Step-by-Stepping: Cut the Dross from Your Writing

I read my Tosca Lee newsletter for writers this morning, and right there, under the label of #4, was the paragraph I’ve been trying to tell my clients for quite some time:

Cut anything that does not move the story forward.  

What she describes next is what I call step-by-stepping:

The motions of every day life are exactly that: every day. You would not write “I unlocked the front door and closed it behind me, dropped the keys on the counter and turned on the lights,” unless these actions had unusual or special significance—i.e., it’s a very tense night because a killer is on the loose, and is in fact about to jump out from the closet. Instead, you would sum them up with something like: “After I got home…”

While Tosca’s topic was dialogue, this applies to narrative too. And what she says “you would not write” is exactly what I’ve seen in manuscripts I’ve edited. Sometimes it’s every bit as detailed as her example shows, and sometimes it’s just two steps: “he turned and . . . ” or “she reached out and . . .” or “he opened his eyes and saw . . .”—a real doozy if we’re in his POV, because it’s telling. Just show us what he saw.

Allow your reader to assume things. If the character is actually doing what he turned to do, the reader will assume he turned to do it. If the character is touching something she reached out for, the reader will assume she reached out to it.

I know where the inclination to step-by-step comes from. We see in our heads what we want to put on the page. The drama unfolds in our minds, and we want to present every nuance of it to the reader. It’s like trying to write every single movement an actor makes in a scene. Here’s the problem: what takes the actor a couple of seconds to do on the screen makes for boring reading.

So, as Tosca said, unless those actions have “unusual or special significance,” cut them.

The one caveat to this is if you’ve made a big deal about the action ahead of time. For instance, if you’ve made it a point to tell the reader the characters are fifteen feet away from each other, and all of a sudden he’s caressing her cheek, then you have to move him to caressing distance.

But sometimes, step-by-stepping is made necessary because of an unnecessary preamble.

Say you made a big deal about an action ahead of time. Was that action necessary, or dross? If it was an action beat, for example, could the beat be eliminated? Could it be replaced with inner thought? Eliminating the beat may demand that you strengthen the dialogue, which is a bonus. That’s preferred anyway. Using an inner thought could strengthen characterization, which is a bonus—especially if that thought contradicts the dialogue.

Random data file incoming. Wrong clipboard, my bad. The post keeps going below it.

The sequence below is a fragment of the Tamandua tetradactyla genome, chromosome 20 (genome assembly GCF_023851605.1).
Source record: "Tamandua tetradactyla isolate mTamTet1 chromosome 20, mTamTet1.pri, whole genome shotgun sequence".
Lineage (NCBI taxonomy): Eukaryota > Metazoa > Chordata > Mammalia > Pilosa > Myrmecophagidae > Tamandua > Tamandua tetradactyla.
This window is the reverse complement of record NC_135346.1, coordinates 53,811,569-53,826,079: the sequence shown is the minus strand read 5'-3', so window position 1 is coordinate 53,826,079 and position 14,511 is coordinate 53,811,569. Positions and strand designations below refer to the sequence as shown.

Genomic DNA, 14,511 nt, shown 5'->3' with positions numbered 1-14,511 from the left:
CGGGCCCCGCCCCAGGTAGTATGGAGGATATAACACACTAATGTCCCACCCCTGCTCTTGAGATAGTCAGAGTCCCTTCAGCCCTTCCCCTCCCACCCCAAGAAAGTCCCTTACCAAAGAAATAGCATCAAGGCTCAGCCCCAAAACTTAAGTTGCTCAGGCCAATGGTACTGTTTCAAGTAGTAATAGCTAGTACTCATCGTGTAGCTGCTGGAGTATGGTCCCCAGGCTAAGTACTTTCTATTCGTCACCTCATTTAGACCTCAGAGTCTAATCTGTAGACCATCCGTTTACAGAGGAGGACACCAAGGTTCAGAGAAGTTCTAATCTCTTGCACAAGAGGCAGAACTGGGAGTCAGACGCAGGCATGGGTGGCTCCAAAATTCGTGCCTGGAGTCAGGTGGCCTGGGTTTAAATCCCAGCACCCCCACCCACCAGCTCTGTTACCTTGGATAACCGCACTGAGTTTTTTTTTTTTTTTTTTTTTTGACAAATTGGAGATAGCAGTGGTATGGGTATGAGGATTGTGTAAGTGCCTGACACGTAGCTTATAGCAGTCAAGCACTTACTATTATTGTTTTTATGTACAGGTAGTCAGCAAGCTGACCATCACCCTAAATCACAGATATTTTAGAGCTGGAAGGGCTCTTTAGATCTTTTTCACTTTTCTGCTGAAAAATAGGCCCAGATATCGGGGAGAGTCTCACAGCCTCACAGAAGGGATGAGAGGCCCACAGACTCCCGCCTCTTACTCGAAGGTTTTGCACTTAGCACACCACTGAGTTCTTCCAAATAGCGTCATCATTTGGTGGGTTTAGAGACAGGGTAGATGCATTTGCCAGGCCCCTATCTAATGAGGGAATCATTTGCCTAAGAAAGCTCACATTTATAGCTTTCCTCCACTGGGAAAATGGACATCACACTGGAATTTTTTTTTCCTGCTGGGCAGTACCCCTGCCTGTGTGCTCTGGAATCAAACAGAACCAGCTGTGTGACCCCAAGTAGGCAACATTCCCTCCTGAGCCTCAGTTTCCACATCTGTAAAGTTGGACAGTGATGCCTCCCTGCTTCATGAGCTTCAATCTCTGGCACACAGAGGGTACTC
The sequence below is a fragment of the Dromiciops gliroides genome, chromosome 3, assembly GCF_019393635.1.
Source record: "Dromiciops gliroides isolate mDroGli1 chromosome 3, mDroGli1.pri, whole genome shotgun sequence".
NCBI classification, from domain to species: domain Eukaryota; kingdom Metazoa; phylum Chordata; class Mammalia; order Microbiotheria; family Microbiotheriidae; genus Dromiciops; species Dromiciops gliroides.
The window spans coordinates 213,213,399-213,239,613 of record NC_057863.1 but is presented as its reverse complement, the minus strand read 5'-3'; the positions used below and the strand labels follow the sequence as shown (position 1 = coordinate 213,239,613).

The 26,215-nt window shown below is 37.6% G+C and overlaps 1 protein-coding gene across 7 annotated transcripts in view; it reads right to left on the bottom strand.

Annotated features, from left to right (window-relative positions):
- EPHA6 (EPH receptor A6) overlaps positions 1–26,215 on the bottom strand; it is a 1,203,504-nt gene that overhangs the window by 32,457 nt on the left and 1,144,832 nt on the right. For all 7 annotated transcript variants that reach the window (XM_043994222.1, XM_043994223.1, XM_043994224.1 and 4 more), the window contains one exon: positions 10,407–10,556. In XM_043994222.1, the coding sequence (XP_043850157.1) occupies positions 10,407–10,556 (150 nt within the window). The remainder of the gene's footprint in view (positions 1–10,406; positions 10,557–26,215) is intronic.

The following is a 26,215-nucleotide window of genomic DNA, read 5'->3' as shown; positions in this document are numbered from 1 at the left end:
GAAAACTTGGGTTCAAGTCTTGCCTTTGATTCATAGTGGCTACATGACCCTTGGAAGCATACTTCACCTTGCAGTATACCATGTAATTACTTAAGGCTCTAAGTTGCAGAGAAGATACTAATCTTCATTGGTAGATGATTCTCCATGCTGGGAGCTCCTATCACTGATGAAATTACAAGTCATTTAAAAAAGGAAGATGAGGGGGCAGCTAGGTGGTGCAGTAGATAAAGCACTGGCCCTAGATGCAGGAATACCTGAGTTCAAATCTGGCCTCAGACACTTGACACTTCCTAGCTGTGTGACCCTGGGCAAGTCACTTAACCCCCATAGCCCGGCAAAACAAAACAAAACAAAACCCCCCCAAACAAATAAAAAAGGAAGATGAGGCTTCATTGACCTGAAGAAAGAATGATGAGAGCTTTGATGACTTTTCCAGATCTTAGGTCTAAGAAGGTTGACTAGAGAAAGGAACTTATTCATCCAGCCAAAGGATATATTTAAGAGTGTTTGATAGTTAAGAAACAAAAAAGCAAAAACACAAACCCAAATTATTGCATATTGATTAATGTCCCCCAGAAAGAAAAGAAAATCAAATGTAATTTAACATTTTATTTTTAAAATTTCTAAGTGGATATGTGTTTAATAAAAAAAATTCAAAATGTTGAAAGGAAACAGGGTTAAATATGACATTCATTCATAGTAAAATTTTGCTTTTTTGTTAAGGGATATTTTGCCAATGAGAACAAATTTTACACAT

Always aim higher, stronger, than everyday actions.

What if we’re moving our characters from one place to another? How important is the ride itself? Is it filled with tense, vital dialogue or just description of the scenery outside the window? Is the vehicle being tailed? Side-swiped? Bumped? Or is it just a nice little drive?

Unless illustrating the ride from point A to point B is vitally important to the plot or characterization, cut it. You can segue your characters to their new location or simply use a scene break and put them there. Describing how they get there is irrelevant.

If you tend to exceed your word count, eliminating the step-by-step dross will help considerably. These few examples don’t begin to cover the kinds of things that can be cut without injury.

However, adding them in to increase your word count will only weaken your manuscript. There are so many other ways. Choose a better one.





About Linda W. Yezak

Author/Freelance Editor/Speaker (writing and editing topics).
This entry was posted in write tips, Writing, Writing Tips and tagged , . Bookmark the permalink.

7 Responses to Step-by-Stepping: Cut the Dross from Your Writing

  1. Good points! I try to eliminate the dross wherever it pokes up its little head. Just in my latest edit, I removed 2000 unneeded words. Sheesh!


  2. Great post. We all do this. Sometimes we overwrite to get the thoughts out then have a hard time figuring out how to make it leaner. Eliminating may not be an option. I appreciate edits that catch these things. I often tell novice writers to give the reader credit. When the character is making a call the reader doesn’t need to hear the hello, how are you, how’s your child before we get to the point of the call. If the pleasantries are part of the social structure of setting say it. After getting past the social pleasantries I ask have you seen Chris or what do you know about…. That saves words and keeps the story moving. Every reader has parts they’ll skim. Too much description, long inner reflection, boring phone calls. The key is making every word count so the reader has to savor them all. You nailed it, Linda.


  3. jarostauthor says:

    I had one of my readers say to me, “You don’t put enough description in your books. You have a lot of action, but I like a lot of descriptions.”
    This is not what I learned from other writers in boot camps and seminars. I explained to her that you’re suppose to use your imagination. That’s why you read. She didn’t get it. I guess you can’t please everyone.


    • I have to juggle that all the time. You want to give the reader a sense of place and a sense of what the character looks like without having to revert to the old Rip Van Winkle days. It’s a delicate balance between too much and not enough!


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